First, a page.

Alpine skiiers Heidi Kloser, 21, (US); Rok Perko, 28, (Slovenia); Brice Roger, 23, (France); and Maggie Voisin, 15, (US), are some of the athletes whose dreams of an Olympic medal have come to an end. All suffered serious injuries during training or qualifying runs, which will prevent them from competing for medals. Kloser, Perko, Roger, and Voisin have something else in common. Their injuries are now part of the 2014 Olympic’s official injury and illness surveillance system.
The International Olympic Committee initially established the system for the 2004 summer games in Athens. It was limited to athletes participating in team sports, and expanded to all sports for the 2008 Beijing Olympics. For the winter games, the surveillance system was first put in place during the 2010 Olympics in Vancouver. Data from those games was presented by an international team of researchers in a 2010 article published in the British Journal of Sports Medicine. It may foretell what may happen at the Olympics in Sochi.
The surveillance system relies on the head physicians for each countries’ National Olympic Committees to submit a report each day which lists any new injury and illness cases. At the Vancouver games, two medical clinics were set up outside the Olympic village and health care providers from those facilities also participated.
An injury was defined as an event in which the athlete had to suspend training or competition for a newly-acquired musculoskeletal injury or concussion, or reinjury. Among the 2,567 athletes, 11.2 percent suffered injuries reported to the surveillance system.
The sports with the highest rate of injuries were: snowboard cross, (35 per 1,000), bobsled (20 per 1,000), alpine freestyle cross (19 per 1,000) and alpine freestyle aerials (19 per 1,000). For female athletes, the sport with the highest rate of injuries was freestyle snowboard cross (73 per 1,000) and alpine freestyle aerials (26 per 1,000). Among the male athletes, the highest rate of injuries were for those participating in short-track speed skating (28 per 1,000), and bobsled (17 per 1,000).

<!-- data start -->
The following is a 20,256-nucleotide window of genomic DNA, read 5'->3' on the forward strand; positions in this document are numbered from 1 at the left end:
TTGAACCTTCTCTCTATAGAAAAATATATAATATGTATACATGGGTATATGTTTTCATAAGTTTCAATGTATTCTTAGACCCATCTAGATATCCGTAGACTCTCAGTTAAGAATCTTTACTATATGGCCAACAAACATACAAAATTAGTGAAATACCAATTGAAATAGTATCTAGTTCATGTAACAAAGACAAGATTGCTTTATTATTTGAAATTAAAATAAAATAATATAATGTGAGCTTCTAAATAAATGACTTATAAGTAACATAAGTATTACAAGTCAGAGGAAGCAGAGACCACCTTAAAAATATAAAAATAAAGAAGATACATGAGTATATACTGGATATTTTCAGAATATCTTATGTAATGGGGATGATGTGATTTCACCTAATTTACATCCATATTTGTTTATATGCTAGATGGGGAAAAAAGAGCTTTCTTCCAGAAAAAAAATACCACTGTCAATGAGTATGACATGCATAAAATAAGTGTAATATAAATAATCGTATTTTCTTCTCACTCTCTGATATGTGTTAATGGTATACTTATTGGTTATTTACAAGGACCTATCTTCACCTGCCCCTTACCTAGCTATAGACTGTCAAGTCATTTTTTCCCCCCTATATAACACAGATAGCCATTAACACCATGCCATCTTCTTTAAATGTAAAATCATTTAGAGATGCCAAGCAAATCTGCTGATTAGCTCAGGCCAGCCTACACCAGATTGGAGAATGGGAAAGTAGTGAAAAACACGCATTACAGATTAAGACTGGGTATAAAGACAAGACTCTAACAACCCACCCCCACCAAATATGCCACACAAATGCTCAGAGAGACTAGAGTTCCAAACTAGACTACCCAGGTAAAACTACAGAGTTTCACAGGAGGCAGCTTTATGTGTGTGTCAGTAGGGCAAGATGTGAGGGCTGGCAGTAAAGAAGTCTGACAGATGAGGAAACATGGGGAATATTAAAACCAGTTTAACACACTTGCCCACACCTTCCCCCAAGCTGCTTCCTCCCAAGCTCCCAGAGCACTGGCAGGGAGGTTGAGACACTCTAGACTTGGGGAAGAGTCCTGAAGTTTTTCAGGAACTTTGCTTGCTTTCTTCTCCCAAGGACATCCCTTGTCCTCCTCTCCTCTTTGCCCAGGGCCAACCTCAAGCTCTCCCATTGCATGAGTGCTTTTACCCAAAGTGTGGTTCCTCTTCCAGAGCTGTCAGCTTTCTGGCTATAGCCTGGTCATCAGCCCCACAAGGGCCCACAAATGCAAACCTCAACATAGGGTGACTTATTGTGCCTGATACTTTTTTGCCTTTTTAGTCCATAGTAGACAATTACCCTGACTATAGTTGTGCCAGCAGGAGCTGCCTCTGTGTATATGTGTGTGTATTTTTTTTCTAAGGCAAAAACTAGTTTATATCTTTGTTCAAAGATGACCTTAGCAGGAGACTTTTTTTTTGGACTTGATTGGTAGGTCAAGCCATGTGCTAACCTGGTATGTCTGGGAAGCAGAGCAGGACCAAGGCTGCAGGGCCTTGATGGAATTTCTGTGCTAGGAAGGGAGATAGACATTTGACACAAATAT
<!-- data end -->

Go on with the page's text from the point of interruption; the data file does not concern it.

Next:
Among all of the 287 injury cases reported, the most common involved the knee (13.7 percent) and head (10.5 percent).
Illness cases were defined as any physical complaint (other than an injury), or exacerbation of a pre-existing health condition, in which the athlete sought medical attention. There were 181 illnesses cases reported to the surveillance system, affecting 7.1 percent of the athletes. Sixty three percent involved conditions involving the respiratory system. The sports category with the highest percentage of athletes reporting illnesses was skating (i.e., hockey, short-track, figure, etc.) Of the 432 athletes participating in skating events, 11.6 percent suffered a reported illness.
Sadly, for some of us, one particular injury from the 2010 Vancouver Olympic games stands out. Nodar David Kumaritashvili, 21, was the luger from Bakuriani, Georgia whose sled crashed during a training run. He was fatally injured.
The researchers fail to mention his name, and simply describe the incident this way:
“A catastrophic injury with death as outcome occurred in luge.”